A deputy Cook County Sheriff was called to the scene of the accident, and assisted in placing Plair in the ambulance. While doing so, he detected a moderate odor of alcohol on Plair's breath, but was unable to say whether Plair was under the influence of alcohol. He made no further investigation or tests as to Plair's drinking, since the latter was removed to a hospital. The sheriff and his partner found a shotgun in the trunk of Plair's car.

Both sides presented testimony as to proper police procedure in making an arrest. Sergeant Michael Invergo of the Chicago Police Department, an instructor at the police training academy, testified for plaintiff as to the usual and proper manner in arresting a driver who was speeding and whom the officer suspected of being under the influence of alcohol. The proper procedure would be to place the person under arrest, secure his vehicle, and transport him to the nearest police station. If the violator is unable to produce a driver's license he should not be allowed to drive. A reasonable police officer would not fire shots in the air or at a traffic violator.

Terrance Dougherty, Chief of the Traffic Division of the Chicago Police Department, testified as an expert witness for defendants that an ordinary traffic violator should be allowed to drive his own car to the police station to post bond. If the violator did not have a license, good police procedure would require that the officer obtain some other identification and determine the ownership of the vehicle.

Plaintiff first contends that the trial court committed prejudicial error in giving defendants' instruction No. 7. The instruction, IPI Instruction 12.04, is as follows:

"More than one person may be to blame for causing an injury. If you decide that the defendants were negligent and that their negligence was a proximate cause of injury to the plaintiff's decedents, it is not a defense that some third person who is not a party to the suit, may also have been to blame.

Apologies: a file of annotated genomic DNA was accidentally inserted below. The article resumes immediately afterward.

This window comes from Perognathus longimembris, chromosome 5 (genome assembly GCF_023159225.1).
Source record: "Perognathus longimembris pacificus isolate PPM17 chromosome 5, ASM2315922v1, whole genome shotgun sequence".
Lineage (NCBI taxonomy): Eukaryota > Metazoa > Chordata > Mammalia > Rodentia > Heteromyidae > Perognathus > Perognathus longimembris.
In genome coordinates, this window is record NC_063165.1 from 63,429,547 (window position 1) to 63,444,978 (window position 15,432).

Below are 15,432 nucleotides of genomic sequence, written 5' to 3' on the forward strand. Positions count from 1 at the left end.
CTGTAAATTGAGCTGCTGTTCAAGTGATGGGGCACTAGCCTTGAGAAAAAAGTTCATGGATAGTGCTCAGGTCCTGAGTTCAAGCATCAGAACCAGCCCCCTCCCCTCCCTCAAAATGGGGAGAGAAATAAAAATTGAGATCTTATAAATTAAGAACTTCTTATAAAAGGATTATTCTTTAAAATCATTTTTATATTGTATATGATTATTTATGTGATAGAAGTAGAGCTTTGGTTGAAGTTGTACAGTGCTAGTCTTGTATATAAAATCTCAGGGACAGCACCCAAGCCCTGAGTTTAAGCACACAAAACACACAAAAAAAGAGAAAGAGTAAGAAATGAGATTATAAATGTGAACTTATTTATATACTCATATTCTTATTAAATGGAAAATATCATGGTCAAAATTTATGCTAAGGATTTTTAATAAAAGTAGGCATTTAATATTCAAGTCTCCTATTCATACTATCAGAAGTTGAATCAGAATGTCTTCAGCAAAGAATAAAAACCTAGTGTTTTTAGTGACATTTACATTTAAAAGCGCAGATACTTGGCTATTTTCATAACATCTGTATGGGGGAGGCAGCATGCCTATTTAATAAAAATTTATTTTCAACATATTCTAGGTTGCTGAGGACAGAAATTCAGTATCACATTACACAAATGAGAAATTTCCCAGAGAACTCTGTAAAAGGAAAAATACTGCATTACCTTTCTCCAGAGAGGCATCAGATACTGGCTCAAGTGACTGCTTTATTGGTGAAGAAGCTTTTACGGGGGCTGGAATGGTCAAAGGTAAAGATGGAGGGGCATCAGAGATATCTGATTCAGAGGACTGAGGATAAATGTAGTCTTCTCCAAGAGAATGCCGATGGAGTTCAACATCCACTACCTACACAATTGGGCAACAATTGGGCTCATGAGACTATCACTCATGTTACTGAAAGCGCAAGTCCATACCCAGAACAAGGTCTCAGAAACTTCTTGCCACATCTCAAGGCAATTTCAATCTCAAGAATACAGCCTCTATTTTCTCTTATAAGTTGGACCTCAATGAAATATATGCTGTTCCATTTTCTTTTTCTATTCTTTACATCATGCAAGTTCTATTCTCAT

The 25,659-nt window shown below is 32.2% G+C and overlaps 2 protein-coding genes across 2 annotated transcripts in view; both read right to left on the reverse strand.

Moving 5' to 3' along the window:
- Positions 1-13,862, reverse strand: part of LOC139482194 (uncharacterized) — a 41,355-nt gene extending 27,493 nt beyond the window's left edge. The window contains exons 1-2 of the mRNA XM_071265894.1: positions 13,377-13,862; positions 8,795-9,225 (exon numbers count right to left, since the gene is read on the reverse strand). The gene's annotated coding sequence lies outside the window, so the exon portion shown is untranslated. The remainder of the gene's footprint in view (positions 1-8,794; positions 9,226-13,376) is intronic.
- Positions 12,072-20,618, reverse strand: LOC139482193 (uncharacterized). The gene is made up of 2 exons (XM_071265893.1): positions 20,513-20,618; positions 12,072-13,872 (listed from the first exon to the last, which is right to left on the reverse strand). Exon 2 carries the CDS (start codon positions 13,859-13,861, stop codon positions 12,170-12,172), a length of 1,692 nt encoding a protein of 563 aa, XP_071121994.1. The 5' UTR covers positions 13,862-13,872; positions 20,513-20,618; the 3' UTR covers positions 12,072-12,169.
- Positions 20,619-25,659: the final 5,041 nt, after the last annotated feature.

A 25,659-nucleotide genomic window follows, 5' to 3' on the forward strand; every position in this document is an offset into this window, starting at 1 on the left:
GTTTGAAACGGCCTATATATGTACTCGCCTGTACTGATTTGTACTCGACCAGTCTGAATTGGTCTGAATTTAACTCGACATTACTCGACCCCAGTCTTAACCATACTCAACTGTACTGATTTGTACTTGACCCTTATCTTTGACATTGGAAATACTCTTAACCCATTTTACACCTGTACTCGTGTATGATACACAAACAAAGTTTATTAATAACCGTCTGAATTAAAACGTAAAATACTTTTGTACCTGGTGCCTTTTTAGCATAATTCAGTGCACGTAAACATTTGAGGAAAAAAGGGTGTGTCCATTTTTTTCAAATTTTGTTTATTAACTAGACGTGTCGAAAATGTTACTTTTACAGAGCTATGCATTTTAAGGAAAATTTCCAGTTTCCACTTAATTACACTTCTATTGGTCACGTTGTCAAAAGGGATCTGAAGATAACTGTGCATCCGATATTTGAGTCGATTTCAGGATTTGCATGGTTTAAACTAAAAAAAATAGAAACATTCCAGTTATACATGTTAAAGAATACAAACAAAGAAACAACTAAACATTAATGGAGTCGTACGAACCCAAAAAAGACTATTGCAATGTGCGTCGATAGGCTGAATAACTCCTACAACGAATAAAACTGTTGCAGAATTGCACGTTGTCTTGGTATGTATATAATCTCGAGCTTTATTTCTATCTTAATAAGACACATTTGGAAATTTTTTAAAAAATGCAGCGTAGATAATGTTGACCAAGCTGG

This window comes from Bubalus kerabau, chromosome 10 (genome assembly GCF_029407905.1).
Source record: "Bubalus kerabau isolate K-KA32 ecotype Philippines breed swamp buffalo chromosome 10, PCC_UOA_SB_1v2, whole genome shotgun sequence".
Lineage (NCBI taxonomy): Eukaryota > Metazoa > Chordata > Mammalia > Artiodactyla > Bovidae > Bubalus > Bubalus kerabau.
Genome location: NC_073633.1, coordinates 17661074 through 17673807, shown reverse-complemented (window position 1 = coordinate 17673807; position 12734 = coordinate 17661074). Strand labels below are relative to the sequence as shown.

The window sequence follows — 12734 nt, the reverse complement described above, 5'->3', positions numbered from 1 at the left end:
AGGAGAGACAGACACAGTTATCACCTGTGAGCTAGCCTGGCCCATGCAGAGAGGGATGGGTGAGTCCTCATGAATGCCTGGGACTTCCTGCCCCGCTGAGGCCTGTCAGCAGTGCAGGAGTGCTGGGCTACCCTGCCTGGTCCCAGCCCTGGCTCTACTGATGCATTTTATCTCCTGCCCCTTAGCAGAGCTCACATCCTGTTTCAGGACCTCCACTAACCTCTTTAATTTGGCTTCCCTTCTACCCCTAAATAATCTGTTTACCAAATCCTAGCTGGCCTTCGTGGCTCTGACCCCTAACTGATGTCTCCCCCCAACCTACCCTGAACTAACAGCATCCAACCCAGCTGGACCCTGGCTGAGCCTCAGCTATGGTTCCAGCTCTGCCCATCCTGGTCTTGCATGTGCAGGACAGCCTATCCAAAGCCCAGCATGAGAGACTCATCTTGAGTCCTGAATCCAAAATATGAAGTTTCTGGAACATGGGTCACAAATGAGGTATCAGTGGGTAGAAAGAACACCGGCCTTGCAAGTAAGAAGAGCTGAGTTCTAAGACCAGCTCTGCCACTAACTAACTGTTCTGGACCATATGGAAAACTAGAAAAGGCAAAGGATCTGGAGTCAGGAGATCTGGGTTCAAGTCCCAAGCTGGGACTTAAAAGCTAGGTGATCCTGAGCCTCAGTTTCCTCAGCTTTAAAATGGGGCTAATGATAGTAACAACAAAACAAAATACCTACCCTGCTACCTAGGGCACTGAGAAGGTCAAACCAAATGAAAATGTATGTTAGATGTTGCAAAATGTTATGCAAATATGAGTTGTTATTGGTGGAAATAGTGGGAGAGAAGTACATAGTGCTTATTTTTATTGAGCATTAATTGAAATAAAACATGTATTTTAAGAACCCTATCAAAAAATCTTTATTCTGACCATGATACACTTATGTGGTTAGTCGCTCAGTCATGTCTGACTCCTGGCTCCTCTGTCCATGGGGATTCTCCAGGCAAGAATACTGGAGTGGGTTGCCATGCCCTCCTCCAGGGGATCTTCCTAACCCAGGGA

"However, if you decide that the sole proximate cause of injury to the plaintiff's decedents was the conduct of some person other than the defendants, then your verdict should be for the defendants."

Plaintiff properly argues that the second paragraph of the instruction should be given only when there is evidence that a third person was the sole proximate cause of the occurrence. However he argues further that in the instant case Plair's conduct could not be considered the sole proximate cause of the accident, and that the court should have given the jury only the first paragraph of the instruction. With this latter contention we disagree.

We recognize that an intervening criminal act does not necessarily break the causal connection between the original negligent act and the injury if the intervening act is probable and foreseeable. Ney v. Yellow Cab Co., 2 Ill.2d 74, 117 N.E.2d 74 (1954). And in the Ney case, the court held that whether an intervening criminal act was foreseeable depends upon the circumstances of the case, and therefore whether the injury was a proximate cause of the original negligence is ordinarily a question of fact.

However in Anderson v. Jones, 66 Ill. App.2d 407, 213 N.E.2d 627 (1966), this court at page 412 set forth the following salient factors to be considered in determining whether an ...